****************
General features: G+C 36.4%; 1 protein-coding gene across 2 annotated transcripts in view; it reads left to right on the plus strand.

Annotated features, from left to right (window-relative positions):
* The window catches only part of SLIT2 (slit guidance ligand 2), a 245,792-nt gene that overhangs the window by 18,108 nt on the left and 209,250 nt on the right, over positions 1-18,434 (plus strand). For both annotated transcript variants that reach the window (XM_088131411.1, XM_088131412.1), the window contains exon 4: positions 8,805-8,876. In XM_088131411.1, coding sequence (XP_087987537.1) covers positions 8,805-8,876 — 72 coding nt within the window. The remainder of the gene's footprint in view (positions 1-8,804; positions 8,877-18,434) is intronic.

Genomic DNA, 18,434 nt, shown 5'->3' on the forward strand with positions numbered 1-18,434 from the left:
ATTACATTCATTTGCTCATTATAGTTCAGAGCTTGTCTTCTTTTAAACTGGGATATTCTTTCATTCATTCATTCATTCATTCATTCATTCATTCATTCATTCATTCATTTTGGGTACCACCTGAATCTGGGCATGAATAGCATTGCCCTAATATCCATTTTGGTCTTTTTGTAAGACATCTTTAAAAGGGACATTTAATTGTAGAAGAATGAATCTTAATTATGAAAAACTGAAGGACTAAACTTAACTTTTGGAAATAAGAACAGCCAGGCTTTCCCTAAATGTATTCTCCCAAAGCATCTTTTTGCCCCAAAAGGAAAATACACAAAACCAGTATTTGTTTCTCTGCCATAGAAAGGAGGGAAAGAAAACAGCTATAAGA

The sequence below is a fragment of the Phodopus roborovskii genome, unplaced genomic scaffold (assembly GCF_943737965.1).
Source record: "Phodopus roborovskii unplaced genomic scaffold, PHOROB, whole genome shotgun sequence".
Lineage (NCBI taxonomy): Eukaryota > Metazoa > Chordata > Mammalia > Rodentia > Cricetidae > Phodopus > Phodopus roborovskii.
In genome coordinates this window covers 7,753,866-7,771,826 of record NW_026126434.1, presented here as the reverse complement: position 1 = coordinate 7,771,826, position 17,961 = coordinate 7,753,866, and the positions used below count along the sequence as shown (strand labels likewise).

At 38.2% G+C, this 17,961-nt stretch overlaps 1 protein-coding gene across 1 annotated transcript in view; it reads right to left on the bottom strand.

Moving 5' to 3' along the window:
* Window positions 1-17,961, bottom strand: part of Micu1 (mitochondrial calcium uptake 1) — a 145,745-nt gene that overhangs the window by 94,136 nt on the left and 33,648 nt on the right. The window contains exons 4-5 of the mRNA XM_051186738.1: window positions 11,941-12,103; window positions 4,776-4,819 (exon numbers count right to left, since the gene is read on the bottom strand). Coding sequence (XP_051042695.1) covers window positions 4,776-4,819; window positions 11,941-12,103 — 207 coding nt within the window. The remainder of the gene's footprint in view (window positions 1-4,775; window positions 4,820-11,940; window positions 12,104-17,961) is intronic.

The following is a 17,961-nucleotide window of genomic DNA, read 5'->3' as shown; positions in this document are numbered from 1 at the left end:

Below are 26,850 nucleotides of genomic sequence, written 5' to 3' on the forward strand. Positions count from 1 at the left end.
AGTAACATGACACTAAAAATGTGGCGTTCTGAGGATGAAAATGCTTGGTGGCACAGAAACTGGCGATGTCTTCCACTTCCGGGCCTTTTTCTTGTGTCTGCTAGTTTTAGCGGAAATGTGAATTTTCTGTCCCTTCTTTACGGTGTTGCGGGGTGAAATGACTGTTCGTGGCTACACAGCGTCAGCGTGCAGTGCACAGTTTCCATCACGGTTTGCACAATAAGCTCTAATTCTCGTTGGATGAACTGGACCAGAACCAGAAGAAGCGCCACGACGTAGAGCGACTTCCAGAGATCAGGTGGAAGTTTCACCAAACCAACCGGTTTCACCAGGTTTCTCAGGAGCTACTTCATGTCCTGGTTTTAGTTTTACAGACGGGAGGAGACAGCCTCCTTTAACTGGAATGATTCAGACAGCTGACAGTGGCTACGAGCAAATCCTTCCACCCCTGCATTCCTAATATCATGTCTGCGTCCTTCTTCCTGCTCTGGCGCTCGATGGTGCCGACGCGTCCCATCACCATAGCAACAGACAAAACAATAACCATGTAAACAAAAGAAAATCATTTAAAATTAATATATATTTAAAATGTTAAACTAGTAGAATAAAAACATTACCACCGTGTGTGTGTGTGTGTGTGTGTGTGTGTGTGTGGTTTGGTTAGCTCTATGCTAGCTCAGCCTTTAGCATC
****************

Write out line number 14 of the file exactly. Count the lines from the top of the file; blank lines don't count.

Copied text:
Below are 26,850 nucleotides of genomic sequence, written 5' to 3' on the forward strand. Positions count from 1 at the left end.